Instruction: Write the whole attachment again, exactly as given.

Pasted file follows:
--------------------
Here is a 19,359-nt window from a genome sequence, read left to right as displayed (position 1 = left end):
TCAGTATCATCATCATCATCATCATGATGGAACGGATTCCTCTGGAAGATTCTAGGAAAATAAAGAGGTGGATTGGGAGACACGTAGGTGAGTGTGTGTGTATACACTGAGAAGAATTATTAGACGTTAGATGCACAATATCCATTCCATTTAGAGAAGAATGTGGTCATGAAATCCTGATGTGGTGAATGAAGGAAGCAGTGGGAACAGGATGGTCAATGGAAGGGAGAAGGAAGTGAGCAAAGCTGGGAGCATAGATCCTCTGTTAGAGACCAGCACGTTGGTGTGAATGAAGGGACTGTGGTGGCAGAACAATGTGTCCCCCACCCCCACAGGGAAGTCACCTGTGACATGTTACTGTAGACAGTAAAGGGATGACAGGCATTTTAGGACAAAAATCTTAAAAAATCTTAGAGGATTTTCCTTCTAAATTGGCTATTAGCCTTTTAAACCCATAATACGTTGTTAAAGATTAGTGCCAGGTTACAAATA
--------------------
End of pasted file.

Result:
Here is a 19,359-nt window from a genome sequence, read left to right as displayed (position 1 = left end):
TCAGTATCATCATCATCATCATCATGATGGAACGGATTCCTCTGGAAGATTCTAGGAAAATAAAGAGGTGGATTGGGAGACACGTAGGTGAGTGTGTGTGTATACACTGAGAAGAATTATTAGACGTTAGATGCACAATATCCATTCCATTTAGAGAAGAATGTGGTCATGAAATCCTGATGTGGTGAATGAAGGAAGCAGTGGGAACAGGATGGTCAATGGAAGGGAGAAGGAAGTGAGCAAAGCTGGGAGCATAGATCCTCTGTTAGAGACCAGCACGTTGGTGTGAATGAAGGGACTGTGGTGGCAGAACAATGTGTCCCCCACCCCCACAGGGAAGTCACCTGTGACATGTTACTGTAGACAGTAAAGGGATGACAGGCATTTTAGGACAAAAATCTTAAAAAATCTTAGAGGATTTTCCTTCTAAATTGGCTATTAGCCTTTTAAACCCATAATACGTTGTTAAAGATTAGTGCCAGGTTACAAATA